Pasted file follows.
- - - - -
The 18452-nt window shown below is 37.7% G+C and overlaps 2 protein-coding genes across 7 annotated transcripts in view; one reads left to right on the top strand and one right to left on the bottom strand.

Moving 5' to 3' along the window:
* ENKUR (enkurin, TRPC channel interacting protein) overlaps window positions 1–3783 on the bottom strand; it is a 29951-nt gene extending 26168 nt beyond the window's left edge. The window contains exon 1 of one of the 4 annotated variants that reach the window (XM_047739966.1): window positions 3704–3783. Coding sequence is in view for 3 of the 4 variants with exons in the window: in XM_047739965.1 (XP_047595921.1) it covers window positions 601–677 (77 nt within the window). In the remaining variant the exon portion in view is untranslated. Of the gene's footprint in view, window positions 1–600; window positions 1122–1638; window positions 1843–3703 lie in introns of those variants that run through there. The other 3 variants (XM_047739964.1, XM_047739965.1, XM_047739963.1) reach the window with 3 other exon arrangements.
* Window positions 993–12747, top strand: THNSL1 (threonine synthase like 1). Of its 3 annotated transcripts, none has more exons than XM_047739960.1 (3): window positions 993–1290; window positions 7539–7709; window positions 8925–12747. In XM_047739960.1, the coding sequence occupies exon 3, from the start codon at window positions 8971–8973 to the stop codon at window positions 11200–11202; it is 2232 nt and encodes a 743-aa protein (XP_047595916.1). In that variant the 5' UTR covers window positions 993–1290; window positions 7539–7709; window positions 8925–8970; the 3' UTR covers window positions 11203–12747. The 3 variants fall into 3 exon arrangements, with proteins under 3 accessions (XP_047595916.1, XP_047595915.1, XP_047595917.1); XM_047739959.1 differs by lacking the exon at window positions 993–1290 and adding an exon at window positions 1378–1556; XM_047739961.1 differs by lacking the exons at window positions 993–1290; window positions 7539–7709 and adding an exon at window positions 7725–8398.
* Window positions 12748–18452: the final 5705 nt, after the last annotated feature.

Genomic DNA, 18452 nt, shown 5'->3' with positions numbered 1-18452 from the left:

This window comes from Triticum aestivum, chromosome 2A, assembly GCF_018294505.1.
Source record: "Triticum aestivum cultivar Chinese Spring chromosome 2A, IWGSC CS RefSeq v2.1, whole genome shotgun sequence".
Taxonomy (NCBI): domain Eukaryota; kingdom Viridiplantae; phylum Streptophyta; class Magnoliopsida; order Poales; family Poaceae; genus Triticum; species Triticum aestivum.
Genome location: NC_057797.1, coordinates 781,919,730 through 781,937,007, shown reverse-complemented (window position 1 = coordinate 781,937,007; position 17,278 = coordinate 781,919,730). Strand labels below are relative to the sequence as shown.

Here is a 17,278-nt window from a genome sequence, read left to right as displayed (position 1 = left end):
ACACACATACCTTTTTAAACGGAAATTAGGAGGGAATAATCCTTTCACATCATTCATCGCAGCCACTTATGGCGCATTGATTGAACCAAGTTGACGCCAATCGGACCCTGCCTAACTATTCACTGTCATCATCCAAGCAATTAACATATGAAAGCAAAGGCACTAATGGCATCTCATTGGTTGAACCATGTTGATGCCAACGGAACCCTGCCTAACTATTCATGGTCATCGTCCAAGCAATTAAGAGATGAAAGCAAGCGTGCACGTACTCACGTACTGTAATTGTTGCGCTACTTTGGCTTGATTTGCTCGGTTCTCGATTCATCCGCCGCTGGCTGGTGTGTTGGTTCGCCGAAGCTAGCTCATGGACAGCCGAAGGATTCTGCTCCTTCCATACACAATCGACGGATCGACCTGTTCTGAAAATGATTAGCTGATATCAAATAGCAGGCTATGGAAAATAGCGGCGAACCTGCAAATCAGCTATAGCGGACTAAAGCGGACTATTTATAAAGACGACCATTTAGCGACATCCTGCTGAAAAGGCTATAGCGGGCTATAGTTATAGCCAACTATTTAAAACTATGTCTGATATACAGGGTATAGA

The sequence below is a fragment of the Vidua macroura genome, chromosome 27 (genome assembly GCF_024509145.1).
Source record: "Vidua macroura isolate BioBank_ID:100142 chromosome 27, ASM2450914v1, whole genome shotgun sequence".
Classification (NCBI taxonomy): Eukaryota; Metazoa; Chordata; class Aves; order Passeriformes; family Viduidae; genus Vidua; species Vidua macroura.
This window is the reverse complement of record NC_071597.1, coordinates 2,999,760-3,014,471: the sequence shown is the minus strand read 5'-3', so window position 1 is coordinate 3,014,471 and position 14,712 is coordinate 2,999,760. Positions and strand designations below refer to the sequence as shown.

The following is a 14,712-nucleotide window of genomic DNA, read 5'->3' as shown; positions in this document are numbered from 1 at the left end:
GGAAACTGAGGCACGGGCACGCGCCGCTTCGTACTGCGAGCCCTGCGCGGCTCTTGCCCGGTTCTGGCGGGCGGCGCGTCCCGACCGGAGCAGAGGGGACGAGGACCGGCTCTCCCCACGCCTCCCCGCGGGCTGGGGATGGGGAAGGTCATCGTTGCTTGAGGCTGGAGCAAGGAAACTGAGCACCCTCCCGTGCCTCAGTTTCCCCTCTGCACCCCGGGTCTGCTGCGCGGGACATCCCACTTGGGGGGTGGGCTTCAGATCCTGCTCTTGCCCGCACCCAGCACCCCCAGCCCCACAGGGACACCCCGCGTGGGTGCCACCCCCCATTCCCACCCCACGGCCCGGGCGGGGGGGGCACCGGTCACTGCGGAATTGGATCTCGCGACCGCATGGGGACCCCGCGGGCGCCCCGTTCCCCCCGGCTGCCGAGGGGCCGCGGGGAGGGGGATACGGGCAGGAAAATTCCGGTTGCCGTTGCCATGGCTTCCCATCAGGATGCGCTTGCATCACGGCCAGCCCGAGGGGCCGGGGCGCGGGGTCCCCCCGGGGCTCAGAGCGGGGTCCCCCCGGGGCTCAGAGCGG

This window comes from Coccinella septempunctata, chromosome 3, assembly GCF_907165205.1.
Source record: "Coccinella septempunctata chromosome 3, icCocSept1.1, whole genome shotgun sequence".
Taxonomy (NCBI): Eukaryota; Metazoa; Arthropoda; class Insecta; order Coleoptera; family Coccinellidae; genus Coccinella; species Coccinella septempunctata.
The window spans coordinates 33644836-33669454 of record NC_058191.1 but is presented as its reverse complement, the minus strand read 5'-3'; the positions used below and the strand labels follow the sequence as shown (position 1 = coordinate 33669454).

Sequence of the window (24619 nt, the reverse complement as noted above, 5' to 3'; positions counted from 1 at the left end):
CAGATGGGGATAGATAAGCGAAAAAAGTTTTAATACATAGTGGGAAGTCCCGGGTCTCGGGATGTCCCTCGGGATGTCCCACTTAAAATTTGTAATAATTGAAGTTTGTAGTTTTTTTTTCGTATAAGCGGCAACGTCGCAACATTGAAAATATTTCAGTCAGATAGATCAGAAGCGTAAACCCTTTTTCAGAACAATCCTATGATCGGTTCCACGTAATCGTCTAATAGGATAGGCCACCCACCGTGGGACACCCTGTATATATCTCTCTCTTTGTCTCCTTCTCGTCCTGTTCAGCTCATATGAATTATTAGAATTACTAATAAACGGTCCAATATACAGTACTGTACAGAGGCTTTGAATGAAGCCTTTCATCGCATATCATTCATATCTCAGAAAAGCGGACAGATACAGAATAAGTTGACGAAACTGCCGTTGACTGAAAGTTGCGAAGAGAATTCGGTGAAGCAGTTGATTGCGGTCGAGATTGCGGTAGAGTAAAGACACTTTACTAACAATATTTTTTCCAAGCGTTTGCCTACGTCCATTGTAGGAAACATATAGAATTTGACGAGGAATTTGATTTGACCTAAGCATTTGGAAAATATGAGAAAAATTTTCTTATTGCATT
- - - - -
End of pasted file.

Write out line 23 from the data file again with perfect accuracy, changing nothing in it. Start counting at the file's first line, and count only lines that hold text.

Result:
Sequence of the window (24619 nt, the reverse complement as noted above, 5' to 3'; positions counted from 1 at the left end):